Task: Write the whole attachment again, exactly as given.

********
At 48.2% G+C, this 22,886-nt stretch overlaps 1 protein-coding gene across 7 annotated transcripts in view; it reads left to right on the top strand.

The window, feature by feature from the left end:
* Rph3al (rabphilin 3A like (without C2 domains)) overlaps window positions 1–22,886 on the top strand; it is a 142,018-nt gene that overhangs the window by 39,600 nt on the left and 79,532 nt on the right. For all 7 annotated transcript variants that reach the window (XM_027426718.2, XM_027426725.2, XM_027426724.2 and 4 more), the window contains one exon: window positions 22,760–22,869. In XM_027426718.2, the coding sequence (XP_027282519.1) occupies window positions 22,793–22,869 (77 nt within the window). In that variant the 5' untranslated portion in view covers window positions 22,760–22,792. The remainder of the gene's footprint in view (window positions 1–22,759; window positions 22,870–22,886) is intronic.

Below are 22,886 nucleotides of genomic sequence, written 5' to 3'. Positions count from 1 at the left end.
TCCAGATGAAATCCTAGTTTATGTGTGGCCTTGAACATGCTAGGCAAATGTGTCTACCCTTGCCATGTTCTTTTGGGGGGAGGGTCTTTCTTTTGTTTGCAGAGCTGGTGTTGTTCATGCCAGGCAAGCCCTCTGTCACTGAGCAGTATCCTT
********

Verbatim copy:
At 48.2% G+C, this 22,886-nt stretch overlaps 1 protein-coding gene across 7 annotated transcripts in view; it reads left to right on the top strand.

The window, feature by feature from the left end:
* Rph3al (rabphilin 3A like (without C2 domains)) overlaps window positions 1–22,886 on the top strand; it is a 142,018-nt gene that overhangs the window by 39,600 nt on the left and 79,532 nt on the right. For all 7 annotated transcript variants that reach the window (XM_027426718.2, XM_027426725.2, XM_027426724.2 and 4 more), the window contains one exon: window positions 22,760–22,869. In XM_027426718.2, the coding sequence (XP_027282519.1) occupies window positions 22,793–22,869 (77 nt within the window). In that variant the 5' untranslated portion in view covers window positions 22,760–22,792. The remainder of the gene's footprint in view (window positions 1–22,759; window positions 22,870–22,886) is intronic.

Below are 22,886 nucleotides of genomic sequence, written 5' to 3'. Positions count from 1 at the left end.
TCCAGATGAAATCCTAGTTTATGTGTGGCCTTGAACATGCTAGGCAAATGTGTCTACCCTTGCCATGTTCTTTTGGGGGGAGGGTCTTTCTTTTGTTTGCAGAGCTGGTGTTGTTCATGCCAGGCAAGCCCTCTGTCACTGAGCAGTATCCTT